To be sure, nativist and self-consciously nationalist movements been behind horrific paroxysms of violence in China, most conspicuously in episodes like the Boxer Rebellion at the dawn of the 20th century. Anti-Americanism, even if ostensibly in the name of the workers of the world, took on a conspicuously nativist form during the Korean War and well beyond. In more recent years in China, we’ve seen violent anti-Japanese demonstrations like those in 2005 and 2012, as well as occasional outbursts of anti-westernism, as in the aftermath of the bombing of China’s Belgrade embassy in May 1999: I felt the violence there firsthand. Nationalism is animated, in some quarters, by unalloyed revanchism, and it finds frequent expression in irredentism: Even quite cosmopolitan Chinese people one wouldn’t otherwise suspect of jingoism will often bristle at any suggestion that Taiwan or Tibet ought to be independent, or that Japan perhaps has a legitimate claim to the Diaoyu Islands.
But the appeal of nationalism in China appears to be dwindling. A recent paper by Alastair Iain Johnston of Harvard University, examining survey data measuring nationalist attitudes in the Beijing area over a period of 13 years from 2002 to 2015, suggests that at least in the vicinity of the capital, nationalism is indeed in decline. Johnston, aware that Beijing is not necessarily representative, notes that his findings nevertheless accord with nationwide surveys measuring those attitudes.
The rising nationalisms of our times — and Trump’s “America First” approach in particular — may even have the ironic effect of diminishing nationalism’s appeal in China still further: Xi Jinping has, after all, stepped (even if opportunistically) into the role of standard bearer for globalization. His unapologetically globalist Davos speech played well at home. And if nationalism has an opposite number today, it is globalism.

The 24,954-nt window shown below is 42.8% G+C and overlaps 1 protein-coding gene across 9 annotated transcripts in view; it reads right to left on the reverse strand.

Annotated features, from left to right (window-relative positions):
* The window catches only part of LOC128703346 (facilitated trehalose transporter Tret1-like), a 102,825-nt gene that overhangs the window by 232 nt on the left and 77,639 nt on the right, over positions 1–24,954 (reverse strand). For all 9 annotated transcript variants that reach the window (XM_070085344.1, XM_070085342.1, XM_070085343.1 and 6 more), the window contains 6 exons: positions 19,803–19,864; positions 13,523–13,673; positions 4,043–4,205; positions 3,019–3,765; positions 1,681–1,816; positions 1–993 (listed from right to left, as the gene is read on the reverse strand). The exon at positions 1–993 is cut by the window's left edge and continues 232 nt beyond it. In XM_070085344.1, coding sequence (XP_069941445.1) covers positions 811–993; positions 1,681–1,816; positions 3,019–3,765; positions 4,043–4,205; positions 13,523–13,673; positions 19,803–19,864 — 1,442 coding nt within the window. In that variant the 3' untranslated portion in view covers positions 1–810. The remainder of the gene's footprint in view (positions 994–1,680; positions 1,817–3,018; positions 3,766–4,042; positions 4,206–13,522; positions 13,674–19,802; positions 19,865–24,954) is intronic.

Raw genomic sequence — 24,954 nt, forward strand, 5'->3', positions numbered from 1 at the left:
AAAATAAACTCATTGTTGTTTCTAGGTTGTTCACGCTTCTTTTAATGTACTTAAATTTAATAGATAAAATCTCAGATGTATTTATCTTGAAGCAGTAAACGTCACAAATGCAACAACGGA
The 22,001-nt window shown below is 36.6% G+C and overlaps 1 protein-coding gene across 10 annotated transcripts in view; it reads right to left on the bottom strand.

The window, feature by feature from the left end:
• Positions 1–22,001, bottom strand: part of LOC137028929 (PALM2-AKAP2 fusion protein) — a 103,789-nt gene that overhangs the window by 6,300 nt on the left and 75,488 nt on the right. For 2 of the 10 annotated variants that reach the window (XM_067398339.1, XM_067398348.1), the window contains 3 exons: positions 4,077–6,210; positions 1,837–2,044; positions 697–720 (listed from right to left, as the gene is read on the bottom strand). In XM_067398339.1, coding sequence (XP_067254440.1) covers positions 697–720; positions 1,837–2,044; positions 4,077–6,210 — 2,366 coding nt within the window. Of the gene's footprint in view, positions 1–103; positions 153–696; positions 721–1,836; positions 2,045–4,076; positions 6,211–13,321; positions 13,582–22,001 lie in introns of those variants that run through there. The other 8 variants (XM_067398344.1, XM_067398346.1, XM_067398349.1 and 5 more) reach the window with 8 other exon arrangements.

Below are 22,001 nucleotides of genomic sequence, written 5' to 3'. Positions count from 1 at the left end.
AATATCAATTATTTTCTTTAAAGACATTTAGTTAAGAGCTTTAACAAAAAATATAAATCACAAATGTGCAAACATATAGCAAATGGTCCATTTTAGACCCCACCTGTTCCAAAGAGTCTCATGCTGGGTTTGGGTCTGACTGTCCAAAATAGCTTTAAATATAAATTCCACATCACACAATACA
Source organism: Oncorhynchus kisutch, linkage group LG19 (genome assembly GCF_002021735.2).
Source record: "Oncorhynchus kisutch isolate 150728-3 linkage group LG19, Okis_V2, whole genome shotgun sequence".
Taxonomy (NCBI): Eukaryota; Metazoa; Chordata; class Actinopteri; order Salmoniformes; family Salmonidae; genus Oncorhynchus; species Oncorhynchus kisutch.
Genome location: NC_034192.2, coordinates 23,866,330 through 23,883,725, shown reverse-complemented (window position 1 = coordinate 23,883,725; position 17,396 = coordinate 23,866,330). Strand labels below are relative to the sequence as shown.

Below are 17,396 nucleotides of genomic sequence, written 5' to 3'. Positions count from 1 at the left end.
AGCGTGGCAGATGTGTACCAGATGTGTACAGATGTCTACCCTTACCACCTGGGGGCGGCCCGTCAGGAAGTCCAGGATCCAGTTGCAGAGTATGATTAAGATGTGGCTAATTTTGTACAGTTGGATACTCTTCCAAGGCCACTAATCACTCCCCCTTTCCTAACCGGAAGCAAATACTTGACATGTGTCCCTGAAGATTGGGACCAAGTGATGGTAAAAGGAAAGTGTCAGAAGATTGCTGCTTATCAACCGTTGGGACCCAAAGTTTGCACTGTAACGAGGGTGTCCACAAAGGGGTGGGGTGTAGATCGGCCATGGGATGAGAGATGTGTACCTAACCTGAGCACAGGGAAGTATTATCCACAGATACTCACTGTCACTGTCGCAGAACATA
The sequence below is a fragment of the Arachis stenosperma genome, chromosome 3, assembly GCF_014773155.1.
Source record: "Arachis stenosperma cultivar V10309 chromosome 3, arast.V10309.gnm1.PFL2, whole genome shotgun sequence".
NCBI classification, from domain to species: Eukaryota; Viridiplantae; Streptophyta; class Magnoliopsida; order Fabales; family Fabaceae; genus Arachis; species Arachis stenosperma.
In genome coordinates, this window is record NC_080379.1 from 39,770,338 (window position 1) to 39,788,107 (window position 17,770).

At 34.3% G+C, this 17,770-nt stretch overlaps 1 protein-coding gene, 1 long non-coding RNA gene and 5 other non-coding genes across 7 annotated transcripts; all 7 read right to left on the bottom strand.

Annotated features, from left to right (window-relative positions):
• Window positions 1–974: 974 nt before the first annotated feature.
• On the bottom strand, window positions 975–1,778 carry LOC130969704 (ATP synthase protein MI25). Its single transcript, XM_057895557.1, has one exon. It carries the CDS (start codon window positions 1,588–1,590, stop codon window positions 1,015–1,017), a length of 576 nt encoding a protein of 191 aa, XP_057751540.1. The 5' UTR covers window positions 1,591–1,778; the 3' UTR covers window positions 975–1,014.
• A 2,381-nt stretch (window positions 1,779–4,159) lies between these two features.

What has sapped Chinese nationalism’s potency?
In his recently published book Age of Anger, Pankaj Mishra explores the roots of today’s populist nationalism, looking for the common denominator that links Brexit voters, Trump’s passionate base, the French National Front faithful, BJP supporters in India, and ISIS recruits. He finds the roots of angry nationalism — and really, there’s no other kind — in the restless, resentful energies of immiserated and disaffected stragglers, who have formed unfulfilled and ultimately unfulfillable desires for the the things that others desire — what he terms “appropriative mimicry,” which now happens on a national scale. Thus it has always been: Jean-Jacques Rousseau, the “bear” who could never penetrate the salons of mid-18th-century Paris and turned viciously on the well-heeled philosophes, was in Mishra’s telling the archetype for the “men of ressentiment” who bedevil the current age. Why the surge now? Because in the last 30 years, information and communications technologies and the forces of economic globalization have thrust us all into a “common present,” in Hannah Arendt’s term, where the inequalities of circumstance become impossible to ignore: “Individuals with very different pasts find themselves herded by capitalism and technology into a common present, where grossly unequal distributions of wealth and power have created humiliating new hierarchies,” he writes.
It’s a compelling argument. But while he includes Xi’s China in his litany of states representing this new nationalist wave, it’s telling that Mishra — who has spent a good amount of time in China, and who I’ve personally interviewed three times — had to reach back 20 years to the publication of the now-infamous China Can Say No in 1996 for a good example of a substantial nationalistic text. China has an ample supply of its own “men of ressentiment” who feel that same ennui, the anomy, the malaise, the vexation over the “soul-killing venality” so in evidence in Chinese cities. These men even have a name: They are the diaosi, the self-described “losers,” who’ve reappropriated this name for them coined originally as an insult. And insofar as there are foot soldiers for nationalism in China, the diaosi fill their ranks, and share many if not most of the characteristics Mishra so astutely observes among the new populist nationalists everywhere: They tend to be misogynistic, opposed to so-called “political correctness,” intolerant, and admiring of authoritarianism.